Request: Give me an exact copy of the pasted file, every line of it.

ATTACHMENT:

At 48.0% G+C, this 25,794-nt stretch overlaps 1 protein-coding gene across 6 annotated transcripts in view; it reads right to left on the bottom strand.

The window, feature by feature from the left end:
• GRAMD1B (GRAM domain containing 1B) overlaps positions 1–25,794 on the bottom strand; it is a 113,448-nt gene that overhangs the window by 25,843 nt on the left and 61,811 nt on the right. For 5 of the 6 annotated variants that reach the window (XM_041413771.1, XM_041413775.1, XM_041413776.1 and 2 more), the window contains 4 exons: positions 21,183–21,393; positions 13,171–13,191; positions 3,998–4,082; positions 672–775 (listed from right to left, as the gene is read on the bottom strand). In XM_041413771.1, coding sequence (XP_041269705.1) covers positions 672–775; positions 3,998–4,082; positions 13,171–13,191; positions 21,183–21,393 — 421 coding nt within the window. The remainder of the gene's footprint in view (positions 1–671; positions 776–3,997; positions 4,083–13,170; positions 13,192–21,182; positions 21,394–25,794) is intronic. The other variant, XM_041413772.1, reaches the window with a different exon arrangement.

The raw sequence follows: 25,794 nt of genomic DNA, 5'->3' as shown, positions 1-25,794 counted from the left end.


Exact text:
At 48.0% G+C, this 25,794-nt stretch overlaps 1 protein-coding gene across 6 annotated transcripts in view; it reads right to left on the bottom strand.

The window, feature by feature from the left end:
• GRAMD1B (GRAM domain containing 1B) overlaps positions 1–25,794 on the bottom strand; it is a 113,448-nt gene that overhangs the window by 25,843 nt on the left and 61,811 nt on the right. For 5 of the 6 annotated variants that reach the window (XM_041413771.1, XM_041413775.1, XM_041413776.1 and 2 more), the window contains 4 exons: positions 21,183–21,393; positions 13,171–13,191; positions 3,998–4,082; positions 672–775 (listed from right to left, as the gene is read on the bottom strand). In XM_041413771.1, coding sequence (XP_041269705.1) covers positions 672–775; positions 3,998–4,082; positions 13,171–13,191; positions 21,183–21,393 — 421 coding nt within the window. The remainder of the gene's footprint in view (positions 1–671; positions 776–3,997; positions 4,083–13,170; positions 13,192–21,182; positions 21,394–25,794) is intronic. The other variant, XM_041413772.1, reaches the window with a different exon arrangement.

The raw sequence follows: 25,794 nt of genomic DNA, 5'->3' as shown, positions 1-25,794 counted from the left end.